In the years since YouTube TV first launched, Google’s live TV streaming service has consistently proven to be one of the best, with an excellent channel selection and an unbeatable user experience. While the service has since almost doubled in price, it’s also added a bunch of features and continues to be a better choice than any of its premium competitors, including Hulu Plus Live TV, FuboTV and DirecTV Stream.
YouTube TV’s main strength for cord-cutters is its sheer number of channels. It now offers 79 of the top 100 networks, the most of any streaming service, a count that includes numerous cable staples plus all four local networks — ABC, CBS, Fox and NBC — and local PBS stations nationwide.
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- More channels than any competitor, and includes PBS
- Superb cloud DVR
- Excellent on-screen interface and handy search bar
- $20 upgrade doesn’t include much 4K content
Beyond channels, YouTube TV is easy to use: it’s slick and speedy on a variety of TVs and mobile devices. Its cloud DVR is the best in the business, with unlimited storage and pretty much all the capabilities of a hardware DVR. The service also offers a 4K streaming upgrade — for an additional $20 monthly — which includes unlimited simultaneous streams and downloadable DVR recordings.
The big snag is the price, and if you’re a cord-cutter, the cut-down Sling TV Blue at $35 a month is the best way to save money. At the other end of the spectrum, Hulu Plus Live TV is an excellent alternative and while it’s going up to $70 soon, it also throws in the a modified Disney Bundle. That said, if you’re used to the myriad channels and easy DVR of cable, then YouTube TV’s base $65 package is worth the money. It’s slick, it’s easy to use and represents an excellent value.
What do you get?
YouTube TV is different from YouTube, the free video service with more than 2 billion users a month. YouTube TV offers an experience similar to cable TV, with live channels and on-demand content available on a variety of devices. It works with Apple TV, Roku, Android TV, Chromecast and Amazon Fire TV along with numerous smart TVs, phones, tablets, game consoles and web browsers.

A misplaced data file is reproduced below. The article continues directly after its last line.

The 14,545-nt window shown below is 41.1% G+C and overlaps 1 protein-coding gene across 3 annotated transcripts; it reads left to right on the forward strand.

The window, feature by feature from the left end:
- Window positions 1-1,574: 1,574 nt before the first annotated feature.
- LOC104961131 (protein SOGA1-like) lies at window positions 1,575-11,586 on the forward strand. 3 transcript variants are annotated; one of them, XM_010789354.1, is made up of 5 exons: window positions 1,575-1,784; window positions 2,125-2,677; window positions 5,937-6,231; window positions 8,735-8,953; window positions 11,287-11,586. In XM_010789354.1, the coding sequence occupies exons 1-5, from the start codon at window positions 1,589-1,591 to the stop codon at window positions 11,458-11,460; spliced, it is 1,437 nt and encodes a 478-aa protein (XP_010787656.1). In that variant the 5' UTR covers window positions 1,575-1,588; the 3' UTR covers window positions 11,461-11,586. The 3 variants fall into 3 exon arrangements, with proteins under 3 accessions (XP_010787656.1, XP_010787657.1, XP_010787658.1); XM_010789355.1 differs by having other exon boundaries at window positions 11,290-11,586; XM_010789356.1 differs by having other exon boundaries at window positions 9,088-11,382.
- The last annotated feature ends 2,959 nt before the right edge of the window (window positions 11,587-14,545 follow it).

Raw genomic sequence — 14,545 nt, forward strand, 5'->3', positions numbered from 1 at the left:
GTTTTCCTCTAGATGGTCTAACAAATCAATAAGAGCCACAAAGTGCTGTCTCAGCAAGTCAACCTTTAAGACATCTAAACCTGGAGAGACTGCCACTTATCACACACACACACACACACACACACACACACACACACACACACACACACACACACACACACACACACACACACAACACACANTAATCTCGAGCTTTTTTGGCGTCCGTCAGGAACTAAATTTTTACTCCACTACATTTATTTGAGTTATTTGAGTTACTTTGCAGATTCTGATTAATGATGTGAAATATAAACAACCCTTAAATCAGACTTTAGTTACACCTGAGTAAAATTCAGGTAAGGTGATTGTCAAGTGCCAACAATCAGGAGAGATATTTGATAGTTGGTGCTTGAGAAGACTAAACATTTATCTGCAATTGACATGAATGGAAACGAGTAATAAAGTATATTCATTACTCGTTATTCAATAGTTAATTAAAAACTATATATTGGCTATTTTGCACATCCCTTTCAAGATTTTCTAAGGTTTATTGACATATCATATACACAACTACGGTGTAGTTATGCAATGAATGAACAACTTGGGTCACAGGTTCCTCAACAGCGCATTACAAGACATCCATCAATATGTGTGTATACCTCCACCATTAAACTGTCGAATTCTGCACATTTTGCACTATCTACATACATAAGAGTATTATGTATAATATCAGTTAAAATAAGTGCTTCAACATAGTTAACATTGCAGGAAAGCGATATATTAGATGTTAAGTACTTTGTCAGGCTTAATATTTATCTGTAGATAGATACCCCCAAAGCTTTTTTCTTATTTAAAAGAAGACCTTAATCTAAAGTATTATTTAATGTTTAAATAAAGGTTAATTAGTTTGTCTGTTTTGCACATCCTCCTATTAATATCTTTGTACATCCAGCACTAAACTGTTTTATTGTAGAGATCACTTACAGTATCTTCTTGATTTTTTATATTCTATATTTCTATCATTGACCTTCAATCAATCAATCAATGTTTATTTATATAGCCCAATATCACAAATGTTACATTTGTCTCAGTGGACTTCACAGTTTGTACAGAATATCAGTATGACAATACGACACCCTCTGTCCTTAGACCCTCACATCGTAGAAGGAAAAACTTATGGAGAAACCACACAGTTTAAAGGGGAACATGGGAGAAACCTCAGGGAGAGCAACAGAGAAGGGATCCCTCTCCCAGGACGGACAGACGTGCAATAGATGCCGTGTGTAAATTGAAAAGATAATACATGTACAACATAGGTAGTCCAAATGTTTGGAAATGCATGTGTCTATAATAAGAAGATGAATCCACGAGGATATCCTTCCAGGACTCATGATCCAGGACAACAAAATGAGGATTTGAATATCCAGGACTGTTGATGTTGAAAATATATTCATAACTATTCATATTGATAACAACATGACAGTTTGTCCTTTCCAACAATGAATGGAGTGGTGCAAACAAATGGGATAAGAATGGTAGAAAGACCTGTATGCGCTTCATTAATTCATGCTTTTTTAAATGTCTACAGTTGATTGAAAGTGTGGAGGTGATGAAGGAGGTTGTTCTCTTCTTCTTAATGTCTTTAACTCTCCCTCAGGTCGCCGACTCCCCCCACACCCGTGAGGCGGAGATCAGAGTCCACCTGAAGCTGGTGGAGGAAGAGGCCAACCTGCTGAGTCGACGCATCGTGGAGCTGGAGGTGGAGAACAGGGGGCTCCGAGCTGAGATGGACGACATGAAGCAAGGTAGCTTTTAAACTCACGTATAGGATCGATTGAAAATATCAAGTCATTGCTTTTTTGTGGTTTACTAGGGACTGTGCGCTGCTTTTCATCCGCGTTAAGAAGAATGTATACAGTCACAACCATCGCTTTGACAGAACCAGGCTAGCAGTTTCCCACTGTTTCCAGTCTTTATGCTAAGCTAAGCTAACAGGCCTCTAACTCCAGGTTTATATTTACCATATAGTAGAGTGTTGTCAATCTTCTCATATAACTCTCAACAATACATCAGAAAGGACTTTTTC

The service operates in much the same way as its competitors — there’s a program guide, a DVR and dozens of channels. But what really separates YouTube TV from other premium ($60-plus a month) services such as DirecTV Stream, Hulu Plus Live TV and FuboTV? Let’s take a look.
Premium services compared
|YouTube TV||DirecTV Stream||Hulu Plus Live TV||FuboTV|
|Total number of top 100 channels||79||62||73||61|
|ABC, CBS, Fox and NBC channels||Yes||Yes||Yes||Yes|
|Record shows for later (cloud DVR)||Yes (keep for 9 months)||Yes (20 hours, unlimited hours for $10/month)||Yes (50 hours, 200 hours plus commercial skip for $10/month)||Yes (250 hours)|
|Step-up packages with more channels||No ($20/month for 4K, unlimited streams, offline DVR downloads)||Yes||Yes||Yes|
|Simultaneous streams per account||3||20||2 ($10 option for unlimited)||3|
YouTube TV’s channel selection is excellent, with more from CNET’s list of 100 top channels than any other competitor, though Hulu is catching up. That said, more channels doesn’t necessarily mean more of what you want — some services such as FuboTV lean heavily on sports, while others are increasingly wide-ranging. It’s best to check the list at the end of this article, which compares individual channels across services, to make sure you’re getting the channels you want. While competitors include a number of channel upgrade packages, YouTube includes everything for the one price, though there is one exception which we’ll explore in the next section.
Last year, Google introduced two new features, namely 5.1 surround where available for all subscribers (most competitors are only in stereo) and an expansion of the DVR search which can now pick out specific sports (most useful for events such as the Olympics).
What’s it like to use?
YouTube TV’s user interface is fairly simple. There are three top-level tabs broken into Library, Home and Live. Library is where your DVR content lives while Home is where both featured and live thumbnails appear. The third, Live tab is a familiar-looking program grid which displays both currently playing and upcoming shows. You can search for content from the top of any page, making it relatively easy to jump straight to the programming you want. You can also perform searches with a compatible voice remote or Google Assistant. While this is easier if you have an Android TV streamer, you could also perform searches on your Google Nest Mini and play it on a Roku, for example.
The DVR works as expected and breaks up recorded content into manageable chunks such as recently recorded and most viewed. The DVR also includes the ability to rewind and fast-forward freely through recordings, even ones that aren’t yet completed. The Roku interface offers a 15-second skip by default, while the Apple TV’s control system via the Siri Remote is even better. You can use the touchpad to scroll through videos — and it’s glorious! It’s so much fun, and thumbnails make it relatively easy to get to the part you want.